Archive - July 22, 2011

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Review of Christina Shea's Smuggled

Review of Christina Shea's Smuggled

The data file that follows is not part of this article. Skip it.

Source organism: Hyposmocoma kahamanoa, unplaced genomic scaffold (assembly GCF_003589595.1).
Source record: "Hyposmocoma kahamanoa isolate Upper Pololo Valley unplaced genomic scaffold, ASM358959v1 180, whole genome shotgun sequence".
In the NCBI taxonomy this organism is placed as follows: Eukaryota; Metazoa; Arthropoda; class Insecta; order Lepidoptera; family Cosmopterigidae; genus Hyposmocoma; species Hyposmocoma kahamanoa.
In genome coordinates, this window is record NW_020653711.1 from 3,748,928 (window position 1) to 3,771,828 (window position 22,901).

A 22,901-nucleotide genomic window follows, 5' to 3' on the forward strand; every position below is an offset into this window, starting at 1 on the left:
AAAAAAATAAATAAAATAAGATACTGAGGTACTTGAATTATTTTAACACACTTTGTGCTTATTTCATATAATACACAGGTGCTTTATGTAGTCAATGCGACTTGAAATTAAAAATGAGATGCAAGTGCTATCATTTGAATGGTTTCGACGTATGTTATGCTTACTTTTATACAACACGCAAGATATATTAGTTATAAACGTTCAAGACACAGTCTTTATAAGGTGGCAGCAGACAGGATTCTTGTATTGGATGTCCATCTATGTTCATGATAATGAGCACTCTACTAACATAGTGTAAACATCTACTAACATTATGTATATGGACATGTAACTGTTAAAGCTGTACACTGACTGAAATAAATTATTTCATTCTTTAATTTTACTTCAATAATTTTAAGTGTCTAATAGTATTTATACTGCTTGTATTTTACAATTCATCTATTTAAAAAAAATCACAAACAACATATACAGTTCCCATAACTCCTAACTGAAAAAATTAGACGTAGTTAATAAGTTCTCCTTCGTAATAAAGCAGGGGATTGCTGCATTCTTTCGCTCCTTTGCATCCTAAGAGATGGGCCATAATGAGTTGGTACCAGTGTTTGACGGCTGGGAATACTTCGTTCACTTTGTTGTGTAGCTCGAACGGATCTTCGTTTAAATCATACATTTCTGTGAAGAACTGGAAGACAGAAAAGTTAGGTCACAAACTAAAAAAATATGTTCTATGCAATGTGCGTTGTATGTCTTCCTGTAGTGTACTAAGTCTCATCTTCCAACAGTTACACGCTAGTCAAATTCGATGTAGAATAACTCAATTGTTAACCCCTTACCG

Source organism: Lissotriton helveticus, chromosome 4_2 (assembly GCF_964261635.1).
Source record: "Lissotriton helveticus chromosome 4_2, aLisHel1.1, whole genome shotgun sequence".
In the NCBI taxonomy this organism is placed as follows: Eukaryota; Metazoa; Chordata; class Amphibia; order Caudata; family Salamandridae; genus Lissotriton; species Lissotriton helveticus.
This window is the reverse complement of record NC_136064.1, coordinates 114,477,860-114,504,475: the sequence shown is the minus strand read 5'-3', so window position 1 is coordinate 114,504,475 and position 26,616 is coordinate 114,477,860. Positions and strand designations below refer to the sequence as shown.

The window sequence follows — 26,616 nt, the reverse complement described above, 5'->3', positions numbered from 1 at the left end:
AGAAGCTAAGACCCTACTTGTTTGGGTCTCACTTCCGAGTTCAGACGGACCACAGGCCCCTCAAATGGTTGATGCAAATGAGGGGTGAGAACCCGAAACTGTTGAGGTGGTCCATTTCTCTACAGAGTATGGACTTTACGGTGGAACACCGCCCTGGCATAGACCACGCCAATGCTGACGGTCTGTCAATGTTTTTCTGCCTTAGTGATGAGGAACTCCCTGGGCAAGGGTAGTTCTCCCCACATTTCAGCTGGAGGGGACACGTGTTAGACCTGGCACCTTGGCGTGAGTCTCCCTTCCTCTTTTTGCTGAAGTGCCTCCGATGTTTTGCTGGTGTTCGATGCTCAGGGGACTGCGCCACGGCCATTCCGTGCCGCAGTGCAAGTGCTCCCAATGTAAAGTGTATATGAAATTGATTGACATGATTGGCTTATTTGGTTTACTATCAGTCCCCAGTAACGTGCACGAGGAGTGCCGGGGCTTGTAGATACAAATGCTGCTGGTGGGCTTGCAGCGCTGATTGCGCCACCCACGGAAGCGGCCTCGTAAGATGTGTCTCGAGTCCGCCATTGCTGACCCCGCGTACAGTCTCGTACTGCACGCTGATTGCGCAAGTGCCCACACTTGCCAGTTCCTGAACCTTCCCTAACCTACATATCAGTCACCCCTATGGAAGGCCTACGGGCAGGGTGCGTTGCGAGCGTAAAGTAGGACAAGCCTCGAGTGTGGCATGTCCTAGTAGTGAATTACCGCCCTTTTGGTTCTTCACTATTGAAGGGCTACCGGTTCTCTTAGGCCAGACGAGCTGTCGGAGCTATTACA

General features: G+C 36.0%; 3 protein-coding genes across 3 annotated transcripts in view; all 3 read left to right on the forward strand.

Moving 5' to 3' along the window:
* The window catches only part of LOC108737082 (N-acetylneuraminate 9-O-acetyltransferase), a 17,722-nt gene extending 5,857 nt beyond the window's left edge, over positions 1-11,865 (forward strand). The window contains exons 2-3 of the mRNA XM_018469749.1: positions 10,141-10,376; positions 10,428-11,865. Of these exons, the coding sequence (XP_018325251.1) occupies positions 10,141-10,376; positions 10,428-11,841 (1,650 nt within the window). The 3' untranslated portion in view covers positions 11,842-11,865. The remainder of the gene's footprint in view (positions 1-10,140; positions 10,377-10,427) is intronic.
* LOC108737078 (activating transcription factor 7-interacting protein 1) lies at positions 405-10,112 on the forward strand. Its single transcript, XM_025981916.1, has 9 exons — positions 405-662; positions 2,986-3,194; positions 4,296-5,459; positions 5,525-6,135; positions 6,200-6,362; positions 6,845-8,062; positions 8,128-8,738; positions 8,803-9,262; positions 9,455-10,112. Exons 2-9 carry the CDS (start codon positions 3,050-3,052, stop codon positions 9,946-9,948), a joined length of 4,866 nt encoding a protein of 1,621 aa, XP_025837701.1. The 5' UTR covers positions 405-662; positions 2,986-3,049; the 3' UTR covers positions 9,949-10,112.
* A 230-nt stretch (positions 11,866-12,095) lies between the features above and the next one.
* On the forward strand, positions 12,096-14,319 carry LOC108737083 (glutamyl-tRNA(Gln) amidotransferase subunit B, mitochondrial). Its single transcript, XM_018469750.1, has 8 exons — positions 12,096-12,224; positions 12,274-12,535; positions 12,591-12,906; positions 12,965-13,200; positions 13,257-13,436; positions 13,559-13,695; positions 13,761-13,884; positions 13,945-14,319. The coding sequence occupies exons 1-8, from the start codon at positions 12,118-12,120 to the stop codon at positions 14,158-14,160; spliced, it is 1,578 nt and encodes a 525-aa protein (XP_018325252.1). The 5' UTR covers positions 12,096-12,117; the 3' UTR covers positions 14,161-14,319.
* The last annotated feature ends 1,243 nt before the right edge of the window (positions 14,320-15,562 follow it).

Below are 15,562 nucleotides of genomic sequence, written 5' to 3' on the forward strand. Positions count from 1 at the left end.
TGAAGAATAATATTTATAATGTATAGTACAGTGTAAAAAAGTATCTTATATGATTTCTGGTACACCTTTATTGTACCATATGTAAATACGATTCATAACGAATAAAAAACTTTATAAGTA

Smuggled By Christina Shea (Hungary 1990–92) Grove/Atlantic, Inc., Black Cat July 2011 256 Pages $14.00 Reviewed by Marnie Mueller (Ecuador 1963–65) CHRISTINA SHEA’S SMUGGLED IS a tale of the emotionally corrosive power of dictatorial societies. It is also the story of human resiliency in the face of repressive governmental policies. Christina Shea has done an estimable job of illustrating this dichotomy in her second novel, an austere political saga covering fifty years of political upheaval in Eastern Europe, more specifically, Hungary and Romania between 1943 and 1991, spanning World War Two, the Stalinist takeover, and the eventual collapse of Communism. In limpid, unadorned prose, Shea, follows Jewish Éva Farkas from the age of five when she is smuggled out of Hungary in a flour sack, over the border into Romania where she is renamed Anca Balaj, and begins her transformation under the protective identity of “Romanian internal refugee” in the . . .

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